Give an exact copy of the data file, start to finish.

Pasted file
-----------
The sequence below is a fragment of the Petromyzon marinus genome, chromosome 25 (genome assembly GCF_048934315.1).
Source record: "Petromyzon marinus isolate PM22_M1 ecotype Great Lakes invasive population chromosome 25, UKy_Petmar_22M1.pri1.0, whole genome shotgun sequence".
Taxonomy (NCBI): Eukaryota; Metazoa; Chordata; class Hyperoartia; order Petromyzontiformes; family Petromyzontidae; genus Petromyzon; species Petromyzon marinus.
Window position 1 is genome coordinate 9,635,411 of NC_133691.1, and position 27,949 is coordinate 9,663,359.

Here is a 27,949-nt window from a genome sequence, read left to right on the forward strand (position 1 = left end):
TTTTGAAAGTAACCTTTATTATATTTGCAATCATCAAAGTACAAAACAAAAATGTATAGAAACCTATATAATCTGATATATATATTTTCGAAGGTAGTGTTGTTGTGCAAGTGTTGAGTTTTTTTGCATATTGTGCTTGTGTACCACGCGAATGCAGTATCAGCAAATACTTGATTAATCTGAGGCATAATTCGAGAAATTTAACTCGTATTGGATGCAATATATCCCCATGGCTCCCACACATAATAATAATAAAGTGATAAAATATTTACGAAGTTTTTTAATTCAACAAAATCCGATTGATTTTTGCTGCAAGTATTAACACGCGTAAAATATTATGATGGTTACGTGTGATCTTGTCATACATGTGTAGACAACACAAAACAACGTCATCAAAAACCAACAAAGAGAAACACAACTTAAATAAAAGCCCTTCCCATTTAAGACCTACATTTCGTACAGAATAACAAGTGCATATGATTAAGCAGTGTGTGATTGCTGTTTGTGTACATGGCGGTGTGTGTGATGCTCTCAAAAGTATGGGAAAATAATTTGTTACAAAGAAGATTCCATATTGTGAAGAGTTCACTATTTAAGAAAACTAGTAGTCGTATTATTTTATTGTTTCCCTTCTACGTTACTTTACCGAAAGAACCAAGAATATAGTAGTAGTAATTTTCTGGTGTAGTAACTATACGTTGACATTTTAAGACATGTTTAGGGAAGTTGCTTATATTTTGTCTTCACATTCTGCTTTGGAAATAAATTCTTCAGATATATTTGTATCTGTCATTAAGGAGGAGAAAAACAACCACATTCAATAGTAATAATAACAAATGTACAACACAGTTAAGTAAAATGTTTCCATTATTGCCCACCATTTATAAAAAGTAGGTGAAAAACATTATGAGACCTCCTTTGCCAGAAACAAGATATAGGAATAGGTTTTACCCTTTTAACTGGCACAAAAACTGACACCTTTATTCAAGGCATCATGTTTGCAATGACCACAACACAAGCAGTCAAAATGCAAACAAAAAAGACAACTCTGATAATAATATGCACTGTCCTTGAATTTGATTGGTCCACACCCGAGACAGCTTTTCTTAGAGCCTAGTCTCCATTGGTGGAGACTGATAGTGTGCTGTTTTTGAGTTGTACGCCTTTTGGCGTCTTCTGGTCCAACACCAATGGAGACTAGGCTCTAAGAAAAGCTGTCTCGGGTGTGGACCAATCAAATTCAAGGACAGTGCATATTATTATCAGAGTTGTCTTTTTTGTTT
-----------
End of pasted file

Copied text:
The sequence below is a fragment of the Petromyzon marinus genome, chromosome 25 (genome assembly GCF_048934315.1).
Source record: "Petromyzon marinus isolate PM22_M1 ecotype Great Lakes invasive population chromosome 25, UKy_Petmar_22M1.pri1.0, whole genome shotgun sequence".
Taxonomy (NCBI): Eukaryota; Metazoa; Chordata; class Hyperoartia; order Petromyzontiformes; family Petromyzontidae; genus Petromyzon; species Petromyzon marinus.
Window position 1 is genome coordinate 9,635,411 of NC_133691.1, and position 27,949 is coordinate 9,663,359.

Here is a 27,949-nt window from a genome sequence, read left to right on the forward strand (position 1 = left end):
TTTTGAAAGTAACCTTTATTATATTTGCAATCATCAAAGTACAAAACAAAAATGTATAGAAACCTATATAATCTGATATATATATTTTCGAAGGTAGTGTTGTTGTGCAAGTGTTGAGTTTTTTTGCATATTGTGCTTGTGTACCACGCGAATGCAGTATCAGCAAATACTTGATTAATCTGAGGCATAATTCGAGAAATTTAACTCGTATTGGATGCAATATATCCCCATGGCTCCCACACATAATAATAATAAAGTGATAAAATATTTACGAAGTTTTTTAATTCAACAAAATCCGATTGATTTTTGCTGCAAGTATTAACACGCGTAAAATATTATGATGGTTACGTGTGATCTTGTCATACATGTGTAGACAACACAAAACAACGTCATCAAAAACCAACAAAGAGAAACACAACTTAAATAAAAGCCCTTCCCATTTAAGACCTACATTTCGTACAGAATAACAAGTGCATATGATTAAGCAGTGTGTGATTGCTGTTTGTGTACATGGCGGTGTGTGTGATGCTCTCAAAAGTATGGGAAAATAATTTGTTACAAAGAAGATTCCATATTGTGAAGAGTTCACTATTTAAGAAAACTAGTAGTCGTATTATTTTATTGTTTCCCTTCTACGTTACTTTACCGAAAGAACCAAGAATATAGTAGTAGTAATTTTCTGGTGTAGTAACTATACGTTGACATTTTAAGACATGTTTAGGGAAGTTGCTTATATTTTGTCTTCACATTCTGCTTTGGAAATAAATTCTTCAGATATATTTGTATCTGTCATTAAGGAGGAGAAAAACAACCACATTCAATAGTAATAATAACAAATGTACAACACAGTTAAGTAAAATGTTTCCATTATTGCCCACCATTTATAAAAAGTAGGTGAAAAACATTATGAGACCTCCTTTGCCAGAAACAAGATATAGGAATAGGTTTTACCCTTTTAACTGGCACAAAAACTGACACCTTTATTCAAGGCATCATGTTTGCAATGACCACAACACAAGCAGTCAAAATGCAAACAAAAAAGACAACTCTGATAATAATATGCACTGTCCTTGAATTTGATTGGTCCACACCCGAGACAGCTTTTCTTAGAGCCTAGTCTCCATTGGTGGAGACTGATAGTGTGCTGTTTTTGAGTTGTACGCCTTTTGGCGTCTTCTGGTCCAACACCAATGGAGACTAGGCTCTAAGAAAAGCTGTCTCGGGTGTGGACCAATCAAATTCAAGGACAGTGCATATTATTATCAGAGTTGTCTTTTTTGTTT